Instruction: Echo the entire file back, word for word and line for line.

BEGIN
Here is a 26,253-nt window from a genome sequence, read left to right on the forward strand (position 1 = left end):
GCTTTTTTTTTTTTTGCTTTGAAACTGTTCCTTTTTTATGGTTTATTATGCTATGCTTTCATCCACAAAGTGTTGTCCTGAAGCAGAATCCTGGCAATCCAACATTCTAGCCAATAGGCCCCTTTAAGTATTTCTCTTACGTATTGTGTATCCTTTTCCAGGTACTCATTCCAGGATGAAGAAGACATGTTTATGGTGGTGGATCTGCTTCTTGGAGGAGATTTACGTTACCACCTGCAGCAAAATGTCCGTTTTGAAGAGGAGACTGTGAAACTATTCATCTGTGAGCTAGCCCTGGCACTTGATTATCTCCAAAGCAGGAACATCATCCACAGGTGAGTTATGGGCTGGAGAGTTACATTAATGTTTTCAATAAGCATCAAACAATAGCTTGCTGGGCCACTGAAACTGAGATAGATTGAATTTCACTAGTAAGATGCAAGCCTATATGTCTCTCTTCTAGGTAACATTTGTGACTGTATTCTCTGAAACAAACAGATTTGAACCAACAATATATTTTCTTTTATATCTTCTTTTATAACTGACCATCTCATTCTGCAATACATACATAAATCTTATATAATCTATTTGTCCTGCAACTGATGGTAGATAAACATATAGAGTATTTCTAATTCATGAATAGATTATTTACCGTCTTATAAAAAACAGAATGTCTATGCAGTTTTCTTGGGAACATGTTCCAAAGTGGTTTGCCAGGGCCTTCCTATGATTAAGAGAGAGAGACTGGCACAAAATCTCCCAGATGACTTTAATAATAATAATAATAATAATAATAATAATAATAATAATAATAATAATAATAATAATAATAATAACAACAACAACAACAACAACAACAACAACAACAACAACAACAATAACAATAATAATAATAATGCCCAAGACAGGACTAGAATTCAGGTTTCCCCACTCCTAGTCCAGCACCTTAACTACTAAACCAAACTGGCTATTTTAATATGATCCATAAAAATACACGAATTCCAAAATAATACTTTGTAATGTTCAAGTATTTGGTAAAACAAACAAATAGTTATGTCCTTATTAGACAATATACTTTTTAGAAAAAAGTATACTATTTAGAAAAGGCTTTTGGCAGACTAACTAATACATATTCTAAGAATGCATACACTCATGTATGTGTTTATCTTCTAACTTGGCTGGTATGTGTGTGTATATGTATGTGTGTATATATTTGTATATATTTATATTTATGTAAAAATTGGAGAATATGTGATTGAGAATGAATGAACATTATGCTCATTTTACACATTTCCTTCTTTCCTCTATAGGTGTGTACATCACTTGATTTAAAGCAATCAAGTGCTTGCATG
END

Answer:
Here is a 26,253-nt window from a genome sequence, read left to right on the forward strand (position 1 = left end):
GCTTTTTTTTTTTTTGCTTTGAAACTGTTCCTTTTTTATGGTTTATTATGCTATGCTTTCATCCACAAAGTGTTGTCCTGAAGCAGAATCCTGGCAATCCAACATTCTAGCCAATAGGCCCCTTTAAGTATTTCTCTTACGTATTGTGTATCCTTTTCCAGGTACTCATTCCAGGATGAAGAAGACATGTTTATGGTGGTGGATCTGCTTCTTGGAGGAGATTTACGTTACCACCTGCAGCAAAATGTCCGTTTTGAAGAGGAGACTGTGAAACTATTCATCTGTGAGCTAGCCCTGGCACTTGATTATCTCCAAAGCAGGAACATCATCCACAGGTGAGTTATGGGCTGGAGAGTTACATTAATGTTTTCAATAAGCATCAAACAATAGCTTGCTGGGCCACTGAAACTGAGATAGATTGAATTTCACTAGTAAGATGCAAGCCTATATGTCTCTCTTCTAGGTAACATTTGTGACTGTATTCTCTGAAACAAACAGATTTGAACCAACAATATATTTTCTTTTATATCTTCTTTTATAACTGACCATCTCATTCTGCAATACATACATAAATCTTATATAATCTATTTGTCCTGCAACTGATGGTAGATAAACATATAGAGTATTTCTAATTCATGAATAGATTATTTACCGTCTTATAAAAAACAGAATGTCTATGCAGTTTTCTTGGGAACATGTTCCAAAGTGGTTTGCCAGGGCCTTCCTATGATTAAGAGAGAGAGACTGGCACAAAATCTCCCAGATGACTTTAATAATAATAATAATAATAATAATAATAATAATAATAATAATAATAATAATAATAATAATAATAACAACAACAACAACAACAACAACAACAACAACAACAACAACAATAACAATAATAATAATAATGCCCAAGACAGGACTAGAATTCAGGTTTCCCCACTCCTAGTCCAGCACCTTAACTACTAAACCAAACTGGCTATTTTAATATGATCCATAAAAATACACGAATTCCAAAATAATACTTTGTAATGTTCAAGTATTTGGTAAAACAAACAAATAGTTATGTCCTTATTAGACAATATACTTTTTAGAAAAAAGTATACTATTTAGAAAAGGCTTTTGGCAGACTAACTAATACATATTCTAAGAATGCATACACTCATGTATGTGTTTATCTTCTAACTTGGCTGGTATGTGTGTGTATATGTATGTGTGTATATATTTGTATATATTTATATTTATGTAAAAATTGGAGAATATGTGATTGAGAATGAATGAACATTATGCTCATTTTACACATTTCCTTCTTTCCTCTATAGGTGTGTACATCACTTGATTTAAAGCAATCAAGTGCTTGCATG